Home  >>  News  >>  News

Physical Review Letters reports Nan-Lin Wang group’s recent progress in collective excitations of charge density wave systems

Charge-density-waves (CDW) is one of the most fundamental collective quantum phenomena in solids. Charge density waves display periodic modulations of the charge with a period that is commensurate or incommensurate to the underlying lattice. Most CDW states are driven by the nesting topology of Fermi surfaces (FSs), i.e., the matching of sections of FS to others by a wave vector, where the electronic susceptibility has a divergence. A single-particle energy gap opens in the nested regions of the FSs at the transition, which leads to the lowering of the electronic energies of the system.

CDW also has collective excitations referred to as an amplitude mode (AM) and a phase mode. Phase excitation corresponds to the translational motion of the undistorted condensate. In ideal case, the phase mode should locate at zero energy since the translational motion does not change the condensation energy. In reality, due to the presence of impurity or defects, the phase mode is pinned at finite frequency, usually in the microwave frequency range. The pinning/depinning of phase mode has dramatic effect on charge transport properties. By applying dc electric field, the phase mode can be driven into a current-carrying state, usually referred to as sliding CDW, leading to nonlinear current-voltage characteristics. On the other hand, the amplitude mode involves the ionic displacement and has a finite energy. For most CDW materials, the amplitude mode has an energy scale of about 10 meV. Generally, amplitude modes can be treated as optical phonons, reflecting the oscillations of ions. Nevertheless, its effect on low temperature physical properties of CDW condensate has been much less studied.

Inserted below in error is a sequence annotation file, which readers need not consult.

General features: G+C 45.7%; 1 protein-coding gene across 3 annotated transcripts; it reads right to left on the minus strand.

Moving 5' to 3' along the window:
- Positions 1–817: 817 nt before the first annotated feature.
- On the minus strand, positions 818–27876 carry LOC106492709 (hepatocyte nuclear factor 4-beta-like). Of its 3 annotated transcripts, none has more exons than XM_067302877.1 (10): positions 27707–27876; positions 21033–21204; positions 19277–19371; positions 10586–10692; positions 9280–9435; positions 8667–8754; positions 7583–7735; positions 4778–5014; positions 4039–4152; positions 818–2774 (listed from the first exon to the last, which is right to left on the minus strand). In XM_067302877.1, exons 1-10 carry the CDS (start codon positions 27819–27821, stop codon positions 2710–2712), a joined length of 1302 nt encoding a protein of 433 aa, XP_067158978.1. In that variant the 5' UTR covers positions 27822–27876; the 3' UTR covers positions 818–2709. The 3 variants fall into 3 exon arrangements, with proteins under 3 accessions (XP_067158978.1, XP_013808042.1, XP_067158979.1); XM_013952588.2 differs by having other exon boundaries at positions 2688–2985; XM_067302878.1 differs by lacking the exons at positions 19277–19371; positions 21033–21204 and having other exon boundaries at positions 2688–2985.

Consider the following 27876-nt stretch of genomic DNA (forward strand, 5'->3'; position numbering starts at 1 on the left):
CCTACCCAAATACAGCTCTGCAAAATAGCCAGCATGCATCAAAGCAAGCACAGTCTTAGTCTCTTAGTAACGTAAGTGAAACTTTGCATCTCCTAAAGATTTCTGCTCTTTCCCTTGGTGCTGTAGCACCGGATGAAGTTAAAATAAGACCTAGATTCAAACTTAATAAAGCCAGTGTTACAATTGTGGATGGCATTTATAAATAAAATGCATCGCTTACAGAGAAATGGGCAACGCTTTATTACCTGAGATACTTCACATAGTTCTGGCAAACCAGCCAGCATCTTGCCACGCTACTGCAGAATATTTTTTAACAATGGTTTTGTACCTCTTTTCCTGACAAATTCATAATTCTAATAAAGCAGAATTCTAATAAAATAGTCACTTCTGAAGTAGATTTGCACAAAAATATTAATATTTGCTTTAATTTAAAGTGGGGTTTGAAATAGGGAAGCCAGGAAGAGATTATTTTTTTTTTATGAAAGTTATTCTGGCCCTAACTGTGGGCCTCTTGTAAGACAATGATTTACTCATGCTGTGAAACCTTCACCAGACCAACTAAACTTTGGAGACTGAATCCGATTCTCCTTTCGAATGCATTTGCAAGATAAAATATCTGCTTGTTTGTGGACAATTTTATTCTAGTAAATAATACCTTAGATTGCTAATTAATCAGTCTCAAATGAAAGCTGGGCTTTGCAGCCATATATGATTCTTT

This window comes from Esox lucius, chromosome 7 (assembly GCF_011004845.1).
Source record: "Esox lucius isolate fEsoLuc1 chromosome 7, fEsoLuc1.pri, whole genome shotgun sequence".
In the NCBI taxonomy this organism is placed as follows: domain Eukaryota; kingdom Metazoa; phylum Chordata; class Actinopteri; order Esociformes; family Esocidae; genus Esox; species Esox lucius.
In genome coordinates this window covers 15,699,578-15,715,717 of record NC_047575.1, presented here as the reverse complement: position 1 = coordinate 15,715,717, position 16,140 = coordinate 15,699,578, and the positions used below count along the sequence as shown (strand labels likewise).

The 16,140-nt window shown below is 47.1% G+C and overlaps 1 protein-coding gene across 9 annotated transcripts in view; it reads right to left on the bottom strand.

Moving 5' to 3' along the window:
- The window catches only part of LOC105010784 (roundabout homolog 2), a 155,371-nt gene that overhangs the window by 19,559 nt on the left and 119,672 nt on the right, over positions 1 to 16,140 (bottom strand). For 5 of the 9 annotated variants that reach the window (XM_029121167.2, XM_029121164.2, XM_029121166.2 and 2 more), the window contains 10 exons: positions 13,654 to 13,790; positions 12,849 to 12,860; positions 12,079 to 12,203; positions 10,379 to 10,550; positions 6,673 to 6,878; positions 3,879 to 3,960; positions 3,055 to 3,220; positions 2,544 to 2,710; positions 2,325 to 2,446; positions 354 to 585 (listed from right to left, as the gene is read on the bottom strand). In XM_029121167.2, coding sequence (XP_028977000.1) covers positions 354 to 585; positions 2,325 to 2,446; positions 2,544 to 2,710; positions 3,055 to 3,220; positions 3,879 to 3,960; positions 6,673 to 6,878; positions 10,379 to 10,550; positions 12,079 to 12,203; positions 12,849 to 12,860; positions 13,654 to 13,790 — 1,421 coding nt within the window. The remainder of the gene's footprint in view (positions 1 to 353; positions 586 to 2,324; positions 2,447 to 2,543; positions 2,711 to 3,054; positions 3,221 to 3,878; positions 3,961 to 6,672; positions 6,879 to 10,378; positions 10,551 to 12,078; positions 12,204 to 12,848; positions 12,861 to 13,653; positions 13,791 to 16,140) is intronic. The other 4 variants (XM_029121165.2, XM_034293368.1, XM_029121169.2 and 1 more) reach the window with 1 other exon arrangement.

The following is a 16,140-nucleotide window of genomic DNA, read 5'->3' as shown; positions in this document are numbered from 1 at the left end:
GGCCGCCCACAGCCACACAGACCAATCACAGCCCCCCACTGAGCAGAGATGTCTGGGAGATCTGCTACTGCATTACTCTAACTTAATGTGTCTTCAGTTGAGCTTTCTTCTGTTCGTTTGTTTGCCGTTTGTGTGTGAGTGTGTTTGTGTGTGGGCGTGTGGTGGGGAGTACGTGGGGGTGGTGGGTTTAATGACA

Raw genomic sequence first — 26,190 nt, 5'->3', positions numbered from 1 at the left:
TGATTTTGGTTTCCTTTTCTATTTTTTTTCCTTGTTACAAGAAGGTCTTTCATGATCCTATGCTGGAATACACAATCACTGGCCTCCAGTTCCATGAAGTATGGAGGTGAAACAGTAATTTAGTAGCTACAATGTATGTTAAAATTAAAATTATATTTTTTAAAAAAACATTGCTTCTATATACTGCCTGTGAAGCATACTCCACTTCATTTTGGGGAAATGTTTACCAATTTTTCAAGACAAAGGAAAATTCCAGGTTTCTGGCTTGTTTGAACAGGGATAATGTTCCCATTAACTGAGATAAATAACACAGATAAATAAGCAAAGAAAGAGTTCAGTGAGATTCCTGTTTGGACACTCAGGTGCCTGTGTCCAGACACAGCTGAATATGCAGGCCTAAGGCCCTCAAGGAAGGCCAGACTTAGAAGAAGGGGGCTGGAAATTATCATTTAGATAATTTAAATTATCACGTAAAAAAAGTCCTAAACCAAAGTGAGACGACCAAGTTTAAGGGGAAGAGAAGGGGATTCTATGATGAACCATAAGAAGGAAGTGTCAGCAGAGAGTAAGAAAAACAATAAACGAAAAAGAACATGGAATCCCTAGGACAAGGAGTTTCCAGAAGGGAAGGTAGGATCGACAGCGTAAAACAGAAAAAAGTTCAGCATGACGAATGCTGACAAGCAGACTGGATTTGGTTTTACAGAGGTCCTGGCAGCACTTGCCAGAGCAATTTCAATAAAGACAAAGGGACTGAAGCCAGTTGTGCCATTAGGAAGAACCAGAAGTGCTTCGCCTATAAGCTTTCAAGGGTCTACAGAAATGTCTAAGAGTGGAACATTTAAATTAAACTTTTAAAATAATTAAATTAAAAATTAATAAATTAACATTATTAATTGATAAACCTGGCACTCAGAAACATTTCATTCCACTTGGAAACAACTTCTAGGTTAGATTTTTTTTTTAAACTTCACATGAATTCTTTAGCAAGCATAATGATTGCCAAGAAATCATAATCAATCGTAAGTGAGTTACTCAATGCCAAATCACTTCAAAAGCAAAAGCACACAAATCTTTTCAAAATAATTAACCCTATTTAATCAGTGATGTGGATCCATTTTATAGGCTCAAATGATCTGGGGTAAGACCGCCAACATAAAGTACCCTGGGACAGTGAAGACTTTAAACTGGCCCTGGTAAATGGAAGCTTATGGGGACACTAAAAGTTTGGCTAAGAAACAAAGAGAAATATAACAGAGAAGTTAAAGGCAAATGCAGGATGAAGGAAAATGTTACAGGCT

Nan-Lin Wang’s group recently studied a complex CDW compound LaAgSb2, which crystallizes in simple tetragonal ZrCuSi2 structures and experiences two CDW phase transitions around 207 K and 184 K, respectively. The modulation wave vectors corresponding to the CDW orderings were identified to be (0.026, 0, 0) for the higher temperature transition and (0, 0, 0.16) for the lower one by early X-ray diffractions, both of which are unusually small. Wang’s group successfully grew large pieces of LaAgSb2 single crystals and studied their charge excitation and dynamical properties by performing optical spectroscopy and ultrafast pump-probe measurements. The development of energy gaps were clearly observed below the phase transition temperatures in optical conductivity, which removes most part of the free carrier spectral weight. Time resolved measurement demonstrated the emergence of strong oscillations upon entering the CDW states, which were illuminated to come from the amplitude mode of CDW collective excitations. The frequencies of them are surprisingly low: only 0.12 THz (about 0.5 meV) for the CDW order with higher transition temperature and 0.34 THz (about 1.4 meV) for the lower one, which shall be caused by their small modulation wave vectors. Furthermore, the amplitude and relaxation time of photoinduced reflectivity stayed unchanged across the two phase transitions, which might be connected to the extremely low energy scales of amplitude modes.

The very low energy scales of amplitude modes were not observed in any other known CDW materials. This work has been published in Physical Review Letter 118, 107402 (2017). Rong-Yan Chen (a postdoctor in Prof. Nan-Lin Wang’s group and now in the faculty of Department of Physics, Beijing Normal University) is the leading author of this work. The work was supported by the National Science Foundation of China, the National Key Research and Development Program of China, and the Collaborative Innovation Center of Quantum Matter in Beijing, China.



Figure 1. The photoinduced reflectivity △R/R as a function of time delay and temperature of LaAgSb2 in ultrafast pump-probe measurement.